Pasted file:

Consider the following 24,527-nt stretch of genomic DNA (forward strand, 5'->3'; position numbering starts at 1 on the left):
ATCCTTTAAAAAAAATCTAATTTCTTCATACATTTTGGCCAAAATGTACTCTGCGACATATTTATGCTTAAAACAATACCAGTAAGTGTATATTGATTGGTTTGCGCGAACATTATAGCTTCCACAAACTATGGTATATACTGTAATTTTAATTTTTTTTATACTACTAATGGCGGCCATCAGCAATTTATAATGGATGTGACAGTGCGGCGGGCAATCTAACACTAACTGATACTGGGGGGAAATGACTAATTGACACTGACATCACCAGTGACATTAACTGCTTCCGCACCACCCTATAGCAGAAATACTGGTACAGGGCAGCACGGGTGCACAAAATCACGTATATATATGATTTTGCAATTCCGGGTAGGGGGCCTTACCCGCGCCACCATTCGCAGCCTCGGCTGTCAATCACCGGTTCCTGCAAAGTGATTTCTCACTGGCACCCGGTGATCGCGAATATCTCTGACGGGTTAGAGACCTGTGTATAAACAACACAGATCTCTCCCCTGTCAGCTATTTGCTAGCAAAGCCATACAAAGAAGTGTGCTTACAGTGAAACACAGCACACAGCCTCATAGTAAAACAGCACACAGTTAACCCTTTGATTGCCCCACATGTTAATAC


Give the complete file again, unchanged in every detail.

Consider the following 24,527-nt stretch of genomic DNA (forward strand, 5'->3'; position numbering starts at 1 on the left):
ATCCTTTAAAAAAAATCTAATTTCTTCATACATTTTGGCCAAAATGTACTCTGCGACATATTTATGCTTAAAACAATACCAGTAAGTGTATATTGATTGGTTTGCGCGAACATTATAGCTTCCACAAACTATGGTATATACTGTAATTTTAATTTTTTTTATACTACTAATGGCGGCCATCAGCAATTTATAATGGATGTGACAGTGCGGCGGGCAATCTAACACTAACTGATACTGGGGGGAAATGACTAATTGACACTGACATCACCAGTGACATTAACTGCTTCCGCACCACCCTATAGCAGAAATACTGGTACAGGGCAGCACGGGTGCACAAAATCACGTATATATATGATTTTGCAATTCCGGGTAGGGGGCCTTACCCGCGCCACCATTCGCAGCCTCGGCTGTCAATCACCGGTTCCTGCAAAGTGATTTCTCACTGGCACCCGGTGATCGCGAATATCTCTGACGGGTTAGAGACCTGTGTATAAACAACACAGATCTCTCCCCTGTCAGCTATTTGCTAGCAAAGCCATACAAAGAAGTGTGCTTACAGTGAAACACAGCACACAGCCTCATAGTAAAACAGCACACAGTTAACCCTTTGATTGCCCCACATGTTAATAC